With a similar increase in energy generation (in this case, in Diagram 7 - due to the hypothetical scenario of nuclear power development) The economy can continue to grow without serious financial problemsThe problem is that the population will not be able to maintain the same level of energy (let alone continue to grow). Without an increase in energy supply from any other energy source, there is a serious problem: the population cannot be sustained (let alone continue to grow) while the energy available to the world economy decreases.

Per capita energy supply will begin to decline sharply. As this process unfolds, it will become increasingly expensive to produce enough goods and services. It will be particularly difficult to maintain the same level of public services. At the same time, the required level of tax increases to maintain an equilibrium state in the face of shrinking energy supply will be too high for many citizens. This could lead to serious economic problems and even economic collapse.

Myth #8

Renewable energy is available in infinite amounts.

The problem with all sources of energy, from fossil fuel, nuclear (uranium-based), geothermal, solar, and wind energy, is diminishing returns. At a certain point, power generation from one source or another becomes less and less efficient due to the growth of the unit cost. As a result, costs start to rise.

Wages are not growing faster than energy generation costs. The development of alternative energy sources is not a less costly option.

In the case of oil cost escalation is due to the fact that the least expensive oil reserves in terms of development and production are developed and produced first. Then comes the turn of the more expensive and hard-to-reach fields. This is a problem that oil companies are encountering more and more often lately due to the depletion of previously discovered oil fields. Similar problems also arise in the case of natural gas and coal. However, a sharp increase in the costs of extracting these resources may materialize later because of the higher volume of reserves compared to supply (than in the case of oil).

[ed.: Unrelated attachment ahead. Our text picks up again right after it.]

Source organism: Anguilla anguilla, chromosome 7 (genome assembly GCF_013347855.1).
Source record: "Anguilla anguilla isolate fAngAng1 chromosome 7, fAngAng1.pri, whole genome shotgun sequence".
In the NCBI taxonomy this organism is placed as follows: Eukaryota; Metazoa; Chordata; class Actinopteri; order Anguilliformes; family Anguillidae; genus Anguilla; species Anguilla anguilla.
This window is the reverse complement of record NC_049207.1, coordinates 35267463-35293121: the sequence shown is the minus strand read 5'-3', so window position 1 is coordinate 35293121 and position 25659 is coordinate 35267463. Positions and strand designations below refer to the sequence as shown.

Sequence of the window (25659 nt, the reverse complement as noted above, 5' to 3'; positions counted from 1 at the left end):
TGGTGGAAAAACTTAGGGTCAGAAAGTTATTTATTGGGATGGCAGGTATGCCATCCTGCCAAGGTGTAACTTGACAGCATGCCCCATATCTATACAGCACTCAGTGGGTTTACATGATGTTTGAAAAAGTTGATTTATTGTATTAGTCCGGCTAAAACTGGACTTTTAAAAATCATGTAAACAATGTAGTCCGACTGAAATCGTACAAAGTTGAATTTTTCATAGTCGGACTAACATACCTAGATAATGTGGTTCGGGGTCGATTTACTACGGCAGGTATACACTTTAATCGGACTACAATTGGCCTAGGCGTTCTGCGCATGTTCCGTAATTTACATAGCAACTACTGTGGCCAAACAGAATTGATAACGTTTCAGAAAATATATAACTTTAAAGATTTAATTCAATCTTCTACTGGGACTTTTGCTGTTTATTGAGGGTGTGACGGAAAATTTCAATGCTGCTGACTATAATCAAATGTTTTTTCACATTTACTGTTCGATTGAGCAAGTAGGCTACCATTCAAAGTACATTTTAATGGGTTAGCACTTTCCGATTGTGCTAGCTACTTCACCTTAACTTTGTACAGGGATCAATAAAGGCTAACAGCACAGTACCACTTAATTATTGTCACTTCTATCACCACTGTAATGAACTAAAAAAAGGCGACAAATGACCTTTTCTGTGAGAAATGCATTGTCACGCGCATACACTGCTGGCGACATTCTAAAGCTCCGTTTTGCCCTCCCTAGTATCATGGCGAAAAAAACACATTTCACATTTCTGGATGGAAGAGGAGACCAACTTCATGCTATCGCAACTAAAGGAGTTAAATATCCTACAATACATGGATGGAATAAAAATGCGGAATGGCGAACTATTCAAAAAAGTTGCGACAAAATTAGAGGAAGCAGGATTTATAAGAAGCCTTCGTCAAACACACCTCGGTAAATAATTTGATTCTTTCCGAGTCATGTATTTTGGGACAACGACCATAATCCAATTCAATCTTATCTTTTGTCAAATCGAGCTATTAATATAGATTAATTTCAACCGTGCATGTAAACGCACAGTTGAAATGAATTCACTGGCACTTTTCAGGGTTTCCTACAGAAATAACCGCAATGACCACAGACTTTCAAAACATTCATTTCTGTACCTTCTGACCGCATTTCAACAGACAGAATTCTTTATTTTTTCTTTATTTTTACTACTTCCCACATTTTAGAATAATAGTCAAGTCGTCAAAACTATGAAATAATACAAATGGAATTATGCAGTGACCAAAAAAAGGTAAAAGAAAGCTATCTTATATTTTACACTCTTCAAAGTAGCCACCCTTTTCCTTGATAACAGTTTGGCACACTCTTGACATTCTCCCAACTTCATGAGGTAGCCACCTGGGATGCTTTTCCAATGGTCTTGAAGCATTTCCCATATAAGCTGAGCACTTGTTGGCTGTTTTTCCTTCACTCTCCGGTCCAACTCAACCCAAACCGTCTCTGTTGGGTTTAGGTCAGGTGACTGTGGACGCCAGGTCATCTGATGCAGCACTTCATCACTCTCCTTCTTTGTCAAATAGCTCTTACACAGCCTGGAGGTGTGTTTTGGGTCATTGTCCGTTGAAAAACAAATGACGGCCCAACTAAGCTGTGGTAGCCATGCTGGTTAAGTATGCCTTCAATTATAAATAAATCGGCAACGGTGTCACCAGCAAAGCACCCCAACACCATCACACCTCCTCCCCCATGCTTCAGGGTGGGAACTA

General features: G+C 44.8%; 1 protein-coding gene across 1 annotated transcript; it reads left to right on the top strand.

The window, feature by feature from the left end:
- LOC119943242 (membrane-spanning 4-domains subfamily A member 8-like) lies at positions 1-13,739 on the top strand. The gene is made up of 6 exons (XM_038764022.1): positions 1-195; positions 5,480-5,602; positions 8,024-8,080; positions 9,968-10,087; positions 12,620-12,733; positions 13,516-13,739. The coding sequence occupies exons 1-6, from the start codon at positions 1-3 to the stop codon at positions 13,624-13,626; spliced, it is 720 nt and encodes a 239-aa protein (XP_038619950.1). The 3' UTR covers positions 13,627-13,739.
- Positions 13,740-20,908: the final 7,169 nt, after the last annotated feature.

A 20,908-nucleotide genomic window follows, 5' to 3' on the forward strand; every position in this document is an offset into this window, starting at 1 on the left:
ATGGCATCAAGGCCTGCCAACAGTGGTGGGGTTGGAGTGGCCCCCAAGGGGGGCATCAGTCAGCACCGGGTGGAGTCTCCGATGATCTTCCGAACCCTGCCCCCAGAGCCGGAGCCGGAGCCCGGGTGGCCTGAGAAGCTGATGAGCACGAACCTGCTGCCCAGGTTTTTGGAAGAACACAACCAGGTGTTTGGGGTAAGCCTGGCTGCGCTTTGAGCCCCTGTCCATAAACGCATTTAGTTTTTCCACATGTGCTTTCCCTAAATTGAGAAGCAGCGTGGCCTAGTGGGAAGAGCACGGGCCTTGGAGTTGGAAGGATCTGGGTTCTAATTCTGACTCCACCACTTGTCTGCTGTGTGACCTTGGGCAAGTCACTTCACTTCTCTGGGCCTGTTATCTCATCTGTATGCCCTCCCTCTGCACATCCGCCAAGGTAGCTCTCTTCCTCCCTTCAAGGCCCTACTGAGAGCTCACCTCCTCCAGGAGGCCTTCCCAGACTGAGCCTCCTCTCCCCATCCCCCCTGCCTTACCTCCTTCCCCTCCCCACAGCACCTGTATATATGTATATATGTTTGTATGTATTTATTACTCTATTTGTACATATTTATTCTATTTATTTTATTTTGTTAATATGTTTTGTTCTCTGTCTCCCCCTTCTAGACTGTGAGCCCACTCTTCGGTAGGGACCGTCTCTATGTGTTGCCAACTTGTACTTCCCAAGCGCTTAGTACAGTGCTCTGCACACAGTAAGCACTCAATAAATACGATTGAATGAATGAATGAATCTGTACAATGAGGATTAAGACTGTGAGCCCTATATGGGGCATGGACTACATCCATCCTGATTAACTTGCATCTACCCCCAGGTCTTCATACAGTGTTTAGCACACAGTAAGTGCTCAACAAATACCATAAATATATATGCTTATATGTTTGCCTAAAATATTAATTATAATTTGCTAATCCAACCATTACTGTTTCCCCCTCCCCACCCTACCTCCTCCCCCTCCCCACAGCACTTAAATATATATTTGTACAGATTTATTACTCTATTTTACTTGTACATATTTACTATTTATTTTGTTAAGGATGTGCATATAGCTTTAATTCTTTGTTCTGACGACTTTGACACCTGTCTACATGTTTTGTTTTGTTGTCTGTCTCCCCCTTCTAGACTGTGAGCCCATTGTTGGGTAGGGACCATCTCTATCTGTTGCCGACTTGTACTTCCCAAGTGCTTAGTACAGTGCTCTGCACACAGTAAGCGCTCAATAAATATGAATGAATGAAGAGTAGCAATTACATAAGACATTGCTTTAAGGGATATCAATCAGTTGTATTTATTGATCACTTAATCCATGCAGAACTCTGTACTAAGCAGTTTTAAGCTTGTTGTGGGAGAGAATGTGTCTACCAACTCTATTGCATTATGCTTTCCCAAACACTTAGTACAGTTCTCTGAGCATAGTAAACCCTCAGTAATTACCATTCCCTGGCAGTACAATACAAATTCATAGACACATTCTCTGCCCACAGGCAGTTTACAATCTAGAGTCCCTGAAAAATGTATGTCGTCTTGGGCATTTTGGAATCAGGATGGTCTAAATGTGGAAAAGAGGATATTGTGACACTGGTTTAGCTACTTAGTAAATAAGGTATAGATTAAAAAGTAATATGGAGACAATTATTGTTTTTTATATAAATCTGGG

Uranium and other metals also show a similar trend in decreasing returns. Easily accessible reserves are mined first, followed by ores with lower metal content.

Another problem is Selecting locations for the installation of generating facilities. When building HPPs, the most promising areas and territories are chosen first. Then the choice is made from less attractive locations. The same rule is true for wind farms. It is worth noting that offshore wind turbines are more expensive to build and maintain than onshore wind turbines.

In this regard, if there were still areas in Europe that would be attractive for the installation of new wind turbines, it would be logical and less costly to install wind turbines in such areas in the first place, rather than to build a large number of offshore plants, as has been the case recently.

And finally, renewable energyeven if it doesn't require much oil to extract it, it still depends on it. Oil and its derivatives are essential to the operation of mining equipment and to the transportation of devices and machinery from the place where they are assembled to the place where they will eventually be used.

Helicopters are used to maintain wind turbines (especially offshore ones) - they require oil. Road maintenance also requires oil. Even transporting timber to market requires oil.

In the event that serious oil supply disruption to world markets and the supply of oil will fall markedly, power generation from alternative energy sources will also collapse. Maintenance of current alternative energy capacity will become even more problematic.

Solar panelsThe solar panels, inverters, high-voltage power lines-all the things we take for granted today-may just disappear in the event of serious oil problems.

This explains why renewable energy sources actually not available in unlimited quantities (at the current level of technology). If there is a major disruption in the supply of oil, humanity may find that many types of existing renewable energy sources will not last long on their own.